• Also called as Pink Eye
  • Inflammation of the thin layer of tissue that covers the front of the eye
  • Small blood vessels in the conjunctiva become inflamed
  • Whites of the eyes appear reddish or pink


  • Bacterial Conjunctivitis
  • Viral Conjunctivitis
  • Allergic Conjunctivitis
  • Infectious Conjunctivitis


  • Eye redness as a result of the inflammation
  • Discharge that forms a crust during the night
  • Increased tear production
  • Itching, irritation, and/or burning
  • An enlarged lymph node (gland) in front of the ear
  • Feeling like a foreign body is in the eye(s) or an urge to rub the eye(s)


  • Viruses
  • Bacteria
  • Allergies
  • A chemical splash in the eye
  • A foreign object in the eye
  • Indoor and outdoor air pollution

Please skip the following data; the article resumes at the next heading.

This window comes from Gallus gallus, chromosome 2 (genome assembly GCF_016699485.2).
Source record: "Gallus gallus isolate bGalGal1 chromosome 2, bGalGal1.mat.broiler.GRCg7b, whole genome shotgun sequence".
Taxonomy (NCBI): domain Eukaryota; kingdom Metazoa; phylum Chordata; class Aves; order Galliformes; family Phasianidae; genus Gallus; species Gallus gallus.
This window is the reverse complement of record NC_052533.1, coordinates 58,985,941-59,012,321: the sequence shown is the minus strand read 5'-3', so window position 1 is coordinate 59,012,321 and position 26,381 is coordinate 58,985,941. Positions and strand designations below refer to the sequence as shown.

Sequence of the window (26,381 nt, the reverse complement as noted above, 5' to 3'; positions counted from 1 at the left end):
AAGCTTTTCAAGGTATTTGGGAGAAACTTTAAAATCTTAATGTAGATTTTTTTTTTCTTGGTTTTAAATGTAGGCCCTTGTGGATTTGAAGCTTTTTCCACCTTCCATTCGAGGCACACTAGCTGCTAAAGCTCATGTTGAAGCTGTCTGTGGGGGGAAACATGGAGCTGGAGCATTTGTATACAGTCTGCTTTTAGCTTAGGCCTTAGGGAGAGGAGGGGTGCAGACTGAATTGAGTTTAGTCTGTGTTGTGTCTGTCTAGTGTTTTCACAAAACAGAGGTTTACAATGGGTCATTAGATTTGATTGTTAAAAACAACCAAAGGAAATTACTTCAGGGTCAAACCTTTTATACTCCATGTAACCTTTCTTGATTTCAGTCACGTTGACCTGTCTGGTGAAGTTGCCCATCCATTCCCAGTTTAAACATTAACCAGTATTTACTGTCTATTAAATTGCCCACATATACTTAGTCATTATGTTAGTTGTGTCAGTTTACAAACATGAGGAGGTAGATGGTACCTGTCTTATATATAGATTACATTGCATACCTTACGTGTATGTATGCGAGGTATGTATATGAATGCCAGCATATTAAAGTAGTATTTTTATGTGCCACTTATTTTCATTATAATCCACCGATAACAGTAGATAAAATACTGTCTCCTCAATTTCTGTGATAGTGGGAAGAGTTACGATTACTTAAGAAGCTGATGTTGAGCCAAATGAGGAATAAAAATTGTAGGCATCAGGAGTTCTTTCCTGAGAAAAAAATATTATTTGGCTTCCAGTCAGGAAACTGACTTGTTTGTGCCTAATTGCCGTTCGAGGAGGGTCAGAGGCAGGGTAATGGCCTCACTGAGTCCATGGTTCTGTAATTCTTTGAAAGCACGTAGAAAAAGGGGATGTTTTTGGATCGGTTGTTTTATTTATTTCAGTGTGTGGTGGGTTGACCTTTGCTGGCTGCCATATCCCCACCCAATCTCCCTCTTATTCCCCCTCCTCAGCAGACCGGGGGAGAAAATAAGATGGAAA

• Contact lens wear (especially wearing lenses overnight

Risk Factors

  • Exposure to something for which you have an allergy
  • Exposure to someone infected with conjunctivitis
  • Use of contact lenses
  • Recently had an upper respiratory tract infection
  • Diabetes
  • Taking corticosteroids (steroids)
  • Being in a crowded place

Diagnostic test

  • Health history and symptoms
  • Swab test
  • Testing the sample of eye discharge


  • Antibiotic eyedrops or ointment
  • Chloramphenicol and fusidic acid
  • Cold compresses and artificial tears
  • Combination of antihistamines and mast cell stabilizers
  • Decongestants, steroids
  • Anti-inflammatory eyedrops
  • Discontinue the use of contact lenses


  • Avoid touching or rubbing your eyes
  • Use only clean towels and washcloths
  • Throw away expired eye cosmetics, such as mascara.
  • Don’t share eye cosmetics or personal eye care items
  • Avoid using contact lenses

Lifestyle Management

  • Don’t share towels or washcloths
  • Clean eyeglasses regularly
  • Apply a compress to your eyes
  • Wash your clothes frequently
  • Bathe or shower before bedtime
  • Wash your hands often with soap and warm water
  • Change the contact lenses solution regularly